Even though many see it as a “complicated addendum” to the Montreal Protocol, will the recent Kigali climate conference save our planet from global warming HFCs?
By: Ringo Bones
Delegates meeting in Kigali, Rwanda resulted in more than 150 countries reaching a deal described as “monumental” to phase out refrigerant gases that are making global warming worse. The delegates accepted a complex amendment to the Montreal protocol that will see richer countries cut back their HFC use from 2019. Some developing countries like China, nations in Latin America and island states will freeze their use of HFCs from 2024. Other developing countries, specifically India, Pakistan, Iran, Iraq and the Gulf states will not freeze their use until 2028 while China, the world’s largest producer of HFCs, will not actually start to cut their production or use until 2029. But given that HFCs is a thousand times more potent greenhouse gas than carbon dioxide generated from power plants that exacerbate global warming – why the delay in curbing their commercial use in order to limit global temperature rise?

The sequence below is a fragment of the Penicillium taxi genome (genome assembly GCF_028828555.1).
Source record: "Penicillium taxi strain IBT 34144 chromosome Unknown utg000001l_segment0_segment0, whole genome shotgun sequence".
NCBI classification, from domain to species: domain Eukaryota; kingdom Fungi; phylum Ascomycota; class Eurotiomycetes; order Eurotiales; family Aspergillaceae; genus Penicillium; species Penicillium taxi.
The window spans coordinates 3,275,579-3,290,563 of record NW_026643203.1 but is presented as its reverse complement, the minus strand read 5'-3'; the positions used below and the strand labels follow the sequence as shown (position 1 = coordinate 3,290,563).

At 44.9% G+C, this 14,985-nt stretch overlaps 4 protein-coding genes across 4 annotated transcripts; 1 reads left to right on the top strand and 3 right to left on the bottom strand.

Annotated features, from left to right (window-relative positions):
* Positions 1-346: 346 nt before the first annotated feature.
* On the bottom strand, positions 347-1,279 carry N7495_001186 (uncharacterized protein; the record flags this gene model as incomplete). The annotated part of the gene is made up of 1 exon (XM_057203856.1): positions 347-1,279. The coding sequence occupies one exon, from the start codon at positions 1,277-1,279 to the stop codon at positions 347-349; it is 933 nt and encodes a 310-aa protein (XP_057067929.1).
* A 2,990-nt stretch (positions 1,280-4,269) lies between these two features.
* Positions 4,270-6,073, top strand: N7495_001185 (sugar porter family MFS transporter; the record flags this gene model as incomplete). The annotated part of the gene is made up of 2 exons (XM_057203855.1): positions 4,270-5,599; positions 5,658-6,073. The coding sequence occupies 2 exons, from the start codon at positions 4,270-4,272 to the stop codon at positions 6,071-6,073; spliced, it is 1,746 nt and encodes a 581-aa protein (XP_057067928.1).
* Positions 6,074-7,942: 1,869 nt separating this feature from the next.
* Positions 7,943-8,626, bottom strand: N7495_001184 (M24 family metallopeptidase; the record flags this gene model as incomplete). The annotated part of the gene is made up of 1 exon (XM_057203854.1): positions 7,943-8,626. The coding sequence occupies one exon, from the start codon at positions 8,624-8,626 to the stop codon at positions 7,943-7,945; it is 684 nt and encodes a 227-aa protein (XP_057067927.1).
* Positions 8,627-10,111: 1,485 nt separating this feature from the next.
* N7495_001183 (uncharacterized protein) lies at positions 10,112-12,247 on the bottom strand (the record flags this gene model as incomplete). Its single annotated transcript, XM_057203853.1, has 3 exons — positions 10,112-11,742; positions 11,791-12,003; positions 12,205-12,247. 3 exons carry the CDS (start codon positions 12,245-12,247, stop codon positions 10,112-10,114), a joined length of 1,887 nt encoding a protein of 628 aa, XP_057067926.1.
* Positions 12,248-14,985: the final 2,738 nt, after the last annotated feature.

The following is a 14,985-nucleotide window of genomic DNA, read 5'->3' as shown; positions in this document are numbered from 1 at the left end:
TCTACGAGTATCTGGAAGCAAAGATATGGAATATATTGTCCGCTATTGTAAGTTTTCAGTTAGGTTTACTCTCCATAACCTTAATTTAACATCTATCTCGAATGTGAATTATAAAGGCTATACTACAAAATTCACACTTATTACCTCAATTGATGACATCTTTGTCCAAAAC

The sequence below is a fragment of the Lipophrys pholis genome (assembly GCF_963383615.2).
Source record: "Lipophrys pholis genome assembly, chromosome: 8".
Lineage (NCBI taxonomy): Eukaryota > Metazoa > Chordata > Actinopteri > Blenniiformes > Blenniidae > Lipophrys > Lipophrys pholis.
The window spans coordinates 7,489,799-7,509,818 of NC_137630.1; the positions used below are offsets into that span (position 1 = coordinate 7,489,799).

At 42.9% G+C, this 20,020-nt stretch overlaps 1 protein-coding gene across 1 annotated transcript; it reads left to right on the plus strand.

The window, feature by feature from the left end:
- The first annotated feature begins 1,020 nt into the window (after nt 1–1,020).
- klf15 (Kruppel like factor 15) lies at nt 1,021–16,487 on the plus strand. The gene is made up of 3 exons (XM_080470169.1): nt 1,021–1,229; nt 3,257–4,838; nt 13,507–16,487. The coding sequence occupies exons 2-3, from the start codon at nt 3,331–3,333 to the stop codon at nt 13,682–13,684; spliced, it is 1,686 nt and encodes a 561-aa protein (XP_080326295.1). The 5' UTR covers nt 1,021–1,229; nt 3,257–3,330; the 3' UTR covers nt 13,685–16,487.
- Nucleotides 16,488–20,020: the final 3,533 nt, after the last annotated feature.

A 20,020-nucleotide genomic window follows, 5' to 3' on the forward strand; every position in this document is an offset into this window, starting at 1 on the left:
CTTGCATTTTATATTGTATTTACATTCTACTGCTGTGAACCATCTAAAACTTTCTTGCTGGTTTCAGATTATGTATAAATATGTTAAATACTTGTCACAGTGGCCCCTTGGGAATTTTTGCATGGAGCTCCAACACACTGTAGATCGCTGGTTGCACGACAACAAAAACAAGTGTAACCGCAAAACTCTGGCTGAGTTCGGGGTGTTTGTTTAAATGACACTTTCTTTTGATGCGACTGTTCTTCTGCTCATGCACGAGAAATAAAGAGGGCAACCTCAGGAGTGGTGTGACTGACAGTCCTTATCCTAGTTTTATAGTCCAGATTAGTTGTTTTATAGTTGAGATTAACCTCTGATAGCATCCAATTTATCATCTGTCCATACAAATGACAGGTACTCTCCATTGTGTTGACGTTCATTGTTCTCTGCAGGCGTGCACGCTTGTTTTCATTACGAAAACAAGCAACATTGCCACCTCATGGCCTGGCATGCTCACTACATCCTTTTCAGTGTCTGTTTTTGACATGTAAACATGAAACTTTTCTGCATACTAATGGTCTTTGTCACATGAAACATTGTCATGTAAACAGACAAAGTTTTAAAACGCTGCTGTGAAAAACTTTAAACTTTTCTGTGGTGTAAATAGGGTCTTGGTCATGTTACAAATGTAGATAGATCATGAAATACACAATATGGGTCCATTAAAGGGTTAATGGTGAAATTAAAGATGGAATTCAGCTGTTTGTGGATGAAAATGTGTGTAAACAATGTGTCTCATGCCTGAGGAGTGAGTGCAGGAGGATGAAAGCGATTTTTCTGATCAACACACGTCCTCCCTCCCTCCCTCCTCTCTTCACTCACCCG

The Montreal Protocol was originally an international treaty designed to protect the environment against the impact of harmful substances – specifically CFC based refrigerant that causes ozone layer depletion. It was created back in 1987 following the discovery of a large hole in the Earth’s ozone layer over Antarctica during the 1970s. The Montreal protocol came into force in 1989 with the main aim of ending the use of chlorofluorocarbons or CFCs. During the 1990s, CFCs were rapidly replaced by a less ozone depleting class of chemical refrigerants called hydrofluorocarbons of HFCs. A new amendment of the Montreal Protocol was proposed around 1998 after scientists discovered that, while HFCs pose no threat to the ozone layer, HFCs contribute to global warming by trapping heat radiating off the Earth into space. The Montreal Protocol has undergone a number of revisions since it was introduced and has been successful in eliminating more than 100 fluorinated gases.
If realized, the latest Montreal Protocol amendment reached in the recent Kigali Climate Conference on a staged HFC phase out would eventually result in reducing projected global temperature rise by 0.5 degrees Celsius before the end of the 21st Century while the Paris Climate Agreement signed by over 190 countries last December would serve the bulk of reducing carbon dioxide emissions that would ultimately reduce global temperature rise below 3 degrees Celsius by the end of the 21st Century. If realized, it would also reduce catastrophic sea level rise that would affect low-lying island states near the end of the 21st Century.